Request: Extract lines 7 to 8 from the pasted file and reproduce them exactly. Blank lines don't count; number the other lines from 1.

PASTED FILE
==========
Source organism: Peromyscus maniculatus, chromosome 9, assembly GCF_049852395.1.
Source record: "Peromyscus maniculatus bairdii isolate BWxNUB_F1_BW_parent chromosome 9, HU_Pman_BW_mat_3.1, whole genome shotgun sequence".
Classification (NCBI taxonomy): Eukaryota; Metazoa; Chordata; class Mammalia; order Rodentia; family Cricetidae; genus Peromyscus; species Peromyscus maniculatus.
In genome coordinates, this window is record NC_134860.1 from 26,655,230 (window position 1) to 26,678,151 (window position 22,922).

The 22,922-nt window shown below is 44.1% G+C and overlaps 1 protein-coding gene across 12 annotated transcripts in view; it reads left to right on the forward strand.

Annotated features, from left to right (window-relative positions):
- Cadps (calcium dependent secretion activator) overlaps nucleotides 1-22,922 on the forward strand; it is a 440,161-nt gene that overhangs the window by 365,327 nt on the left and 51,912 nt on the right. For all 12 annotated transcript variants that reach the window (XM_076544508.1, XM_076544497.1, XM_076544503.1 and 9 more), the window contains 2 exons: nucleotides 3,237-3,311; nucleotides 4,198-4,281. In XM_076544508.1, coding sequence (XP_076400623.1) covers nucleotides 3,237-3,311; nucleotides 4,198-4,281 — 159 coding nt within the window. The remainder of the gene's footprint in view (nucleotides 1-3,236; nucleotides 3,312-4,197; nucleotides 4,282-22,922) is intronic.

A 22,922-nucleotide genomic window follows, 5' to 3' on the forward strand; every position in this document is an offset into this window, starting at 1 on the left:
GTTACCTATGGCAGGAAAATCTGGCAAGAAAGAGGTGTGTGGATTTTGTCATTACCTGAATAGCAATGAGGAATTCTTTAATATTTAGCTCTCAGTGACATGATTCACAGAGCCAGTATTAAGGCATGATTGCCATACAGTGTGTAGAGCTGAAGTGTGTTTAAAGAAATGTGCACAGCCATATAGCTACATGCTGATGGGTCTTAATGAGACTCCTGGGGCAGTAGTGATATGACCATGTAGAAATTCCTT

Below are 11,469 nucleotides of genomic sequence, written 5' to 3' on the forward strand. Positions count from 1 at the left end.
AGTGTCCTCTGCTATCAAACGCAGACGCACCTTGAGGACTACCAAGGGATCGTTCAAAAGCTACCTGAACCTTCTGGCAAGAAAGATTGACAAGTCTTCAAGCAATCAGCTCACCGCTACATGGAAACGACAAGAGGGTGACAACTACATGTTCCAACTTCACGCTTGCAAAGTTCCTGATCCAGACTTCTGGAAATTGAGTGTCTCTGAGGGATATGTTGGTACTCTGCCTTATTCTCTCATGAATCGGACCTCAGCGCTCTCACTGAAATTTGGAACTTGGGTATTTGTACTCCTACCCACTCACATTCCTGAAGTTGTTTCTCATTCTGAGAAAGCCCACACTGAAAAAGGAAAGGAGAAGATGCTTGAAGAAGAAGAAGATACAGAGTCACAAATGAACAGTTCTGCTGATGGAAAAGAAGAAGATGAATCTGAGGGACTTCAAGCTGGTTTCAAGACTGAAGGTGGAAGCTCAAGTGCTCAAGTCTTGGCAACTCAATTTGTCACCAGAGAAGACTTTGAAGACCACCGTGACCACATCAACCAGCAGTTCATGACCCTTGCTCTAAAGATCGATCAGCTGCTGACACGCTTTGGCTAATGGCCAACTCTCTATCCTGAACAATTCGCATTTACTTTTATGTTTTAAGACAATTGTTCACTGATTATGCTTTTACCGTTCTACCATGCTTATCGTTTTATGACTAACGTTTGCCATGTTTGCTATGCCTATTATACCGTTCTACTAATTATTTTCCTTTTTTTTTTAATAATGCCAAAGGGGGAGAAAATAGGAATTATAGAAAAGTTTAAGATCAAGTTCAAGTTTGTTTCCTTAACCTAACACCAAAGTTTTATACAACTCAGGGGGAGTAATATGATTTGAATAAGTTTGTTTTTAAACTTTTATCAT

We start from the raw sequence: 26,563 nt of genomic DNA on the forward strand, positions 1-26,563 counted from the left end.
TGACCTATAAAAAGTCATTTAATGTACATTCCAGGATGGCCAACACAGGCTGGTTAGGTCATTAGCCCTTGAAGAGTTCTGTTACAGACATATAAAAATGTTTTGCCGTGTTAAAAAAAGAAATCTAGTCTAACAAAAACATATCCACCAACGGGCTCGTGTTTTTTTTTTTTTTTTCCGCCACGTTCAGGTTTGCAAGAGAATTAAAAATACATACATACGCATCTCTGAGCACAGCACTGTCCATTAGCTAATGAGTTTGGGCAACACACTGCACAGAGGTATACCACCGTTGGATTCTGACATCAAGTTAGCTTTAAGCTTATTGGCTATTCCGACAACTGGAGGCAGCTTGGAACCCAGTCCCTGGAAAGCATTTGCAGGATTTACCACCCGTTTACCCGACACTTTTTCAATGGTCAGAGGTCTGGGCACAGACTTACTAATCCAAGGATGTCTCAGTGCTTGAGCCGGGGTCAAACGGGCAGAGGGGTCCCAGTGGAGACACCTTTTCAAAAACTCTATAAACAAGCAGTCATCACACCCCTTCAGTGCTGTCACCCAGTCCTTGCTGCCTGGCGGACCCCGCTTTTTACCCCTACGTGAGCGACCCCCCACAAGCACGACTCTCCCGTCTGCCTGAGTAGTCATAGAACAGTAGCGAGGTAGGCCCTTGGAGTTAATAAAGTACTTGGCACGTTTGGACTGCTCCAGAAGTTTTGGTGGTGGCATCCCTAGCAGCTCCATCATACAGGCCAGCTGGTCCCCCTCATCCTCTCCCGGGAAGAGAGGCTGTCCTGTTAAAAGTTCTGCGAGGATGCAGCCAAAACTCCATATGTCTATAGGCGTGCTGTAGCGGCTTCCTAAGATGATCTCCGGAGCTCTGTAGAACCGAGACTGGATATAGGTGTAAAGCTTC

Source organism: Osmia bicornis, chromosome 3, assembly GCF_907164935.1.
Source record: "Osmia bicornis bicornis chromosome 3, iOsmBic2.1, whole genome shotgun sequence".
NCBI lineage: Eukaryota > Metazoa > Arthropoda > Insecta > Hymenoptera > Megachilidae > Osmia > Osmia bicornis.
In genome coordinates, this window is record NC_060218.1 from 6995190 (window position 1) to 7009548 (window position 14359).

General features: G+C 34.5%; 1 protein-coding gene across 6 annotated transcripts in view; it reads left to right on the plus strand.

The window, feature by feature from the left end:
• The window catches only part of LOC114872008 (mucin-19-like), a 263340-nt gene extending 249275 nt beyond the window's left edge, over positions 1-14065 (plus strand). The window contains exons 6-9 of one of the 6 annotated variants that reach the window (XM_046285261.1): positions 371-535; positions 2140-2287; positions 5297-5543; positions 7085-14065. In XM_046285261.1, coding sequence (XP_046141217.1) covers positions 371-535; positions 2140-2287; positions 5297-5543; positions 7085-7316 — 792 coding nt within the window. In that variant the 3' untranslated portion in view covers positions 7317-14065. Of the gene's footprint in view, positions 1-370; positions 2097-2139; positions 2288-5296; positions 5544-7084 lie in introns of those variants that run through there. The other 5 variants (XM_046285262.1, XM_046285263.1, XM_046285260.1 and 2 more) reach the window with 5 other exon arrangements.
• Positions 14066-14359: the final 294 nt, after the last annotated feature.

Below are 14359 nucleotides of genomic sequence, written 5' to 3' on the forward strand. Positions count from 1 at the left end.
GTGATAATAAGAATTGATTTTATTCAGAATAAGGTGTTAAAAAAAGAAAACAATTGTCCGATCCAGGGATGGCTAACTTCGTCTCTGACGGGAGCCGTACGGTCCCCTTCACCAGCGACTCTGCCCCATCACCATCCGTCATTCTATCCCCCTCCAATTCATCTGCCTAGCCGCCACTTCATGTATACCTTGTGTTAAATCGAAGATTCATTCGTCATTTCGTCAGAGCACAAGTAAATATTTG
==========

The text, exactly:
- Cadps (calcium dependent secretion activator) overlaps nucleotides 1-22,922 on the forward strand; it is a 440,161-nt gene that overhangs the window by 365,327 nt on the left and 51,912 nt on the right. For all 12 annotated transcript variants that reach the window (XM_076544508.1, XM_076544497.1, XM_076544503.1 and 9 more), the window contains 2 exons: nucleotides 3,237-3,311; nucleotides 4,198-4,281. In XM_076544508.1, coding sequence (XP_076400623.1) covers nucleotides 3,237-3,311; nucleotides 4,198-4,281 — 159 coding nt within the window. The remainder of the gene's footprint in view (nucleotides 1-3,236; nucleotides 3,312-4,197; nucleotides 4,282-22,922) is intronic.

A 22,922-nucleotide genomic window follows, 5' to 3' on the forward strand; every position in this document is an offset into this window, starting at 1 on the left: